The magnificent Église de la Madeleine is just across from the public toilet of the same name © Michiel Stock / courtesy Lavatory   Madeleine

For the French, such a welcome is a far cry from the traditional “dame pipi” (Madame Peepee), a female toilet attendant who collects entry fees and cleans the loos. (If you watched the second season of Emily in Paris, the concept will sound familiar: Mindy, played by Ashley Park, worked as a dame pipi at a drag club.)

But the decision to eliminate the position that existed in the lavatory’s previous incarnation was a deliberate one.

Dame pipi evokes a pejorative image,” Larbaletrier said. “I’m old enough to remember the lady sitting in her stall, waiting for change, barely saying hello or goodbye. Our staff welcomes the customer, orients them, and cleans the toilets after every use. It’s not the same job at all.”

Indeed, as we visitors gawk, gaze, admire and take photos, the attendant provides enthusiastic commentary.

“This is all original, Madame,” he says, pointing proudly to the pipes behind the toilets. “They didn’t change anything.”

Shoeshine chair, Lavatory de Madeleine, Paris, Île-de-France, France
The original shoeshine chair in the Lavatory de Madeleine is something to behold © Michiel Stock / courtesy Lavatory Madeleine

Another feature not to be missed is the loo’s original shoeshine chair. While there’s no one offering this service to customers – yet – Larbaletrier says that could change, pending demand.

Unfortunately, because the toilets are underground and classified as a historic monument, they are not accessible or wheelchair-friendly. Which begs the question: why were they built underground in the first place?

Because it would have been in poor taste to build a standing public toilet next to a church, Larbaletrier says.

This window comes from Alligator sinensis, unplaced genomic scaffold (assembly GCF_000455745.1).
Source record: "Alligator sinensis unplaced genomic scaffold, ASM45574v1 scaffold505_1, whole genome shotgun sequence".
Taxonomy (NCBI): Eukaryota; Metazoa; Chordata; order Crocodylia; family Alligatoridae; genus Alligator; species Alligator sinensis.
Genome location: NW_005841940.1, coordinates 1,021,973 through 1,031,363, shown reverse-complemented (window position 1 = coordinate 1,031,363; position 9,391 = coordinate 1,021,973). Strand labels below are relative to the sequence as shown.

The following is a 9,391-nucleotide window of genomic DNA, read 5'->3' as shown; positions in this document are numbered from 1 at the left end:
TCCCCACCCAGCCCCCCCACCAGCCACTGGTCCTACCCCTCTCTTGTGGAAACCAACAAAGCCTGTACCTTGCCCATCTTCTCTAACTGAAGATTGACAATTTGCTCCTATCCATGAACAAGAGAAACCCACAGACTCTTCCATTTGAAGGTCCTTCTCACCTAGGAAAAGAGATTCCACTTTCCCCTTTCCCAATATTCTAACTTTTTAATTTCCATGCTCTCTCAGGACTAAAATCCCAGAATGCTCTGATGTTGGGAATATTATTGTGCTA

It’s the same reason why the public toilets next to the Notre-Dame Cathedral – currently in operation but not widely publicized because of the church’s closure – are also underground.

Unidentified people queue for public “Sanisette” toilet on a street in Paris, Île-de-France, France
Paris has the most public toilets per square kilometer of any city in the world © TK Kurikawa / Shutterstock

In Paris, it’s easy to go on the go

For those times when the urge strikes and art nouveau architecture is the least of your concerns, look out for one of the 435 public restrooms on the streets of Paris called Sanisettes: self-contained, self-cleaning units that are free to use. Combined with public urinals, Paris boasts 750 public potties in the city – which gives the city the claim to the most public toilets per square kilometer around the world.

In preparation for the Paris 2024 Olympic Games next year, the Sanisettes will be replaced with a new fleet of next-generation toilets that will be water- and energy-efficient, and pull double duty with the addition of a separate urinal cabin. The number of wheelchair-accessible units will double, and outdoor hand-washing stations will be installed. Existing toilets will be recycled and put back into service in other parts of France or abroad.

All of which is to say, when nature calls, Paris has you covered.

The Lavatory Madeleine is located near the southeast corner of the church and is open every day from 10am to 6pm. Entry is €2. You can find your nearest public toilet in Paris using this online tool.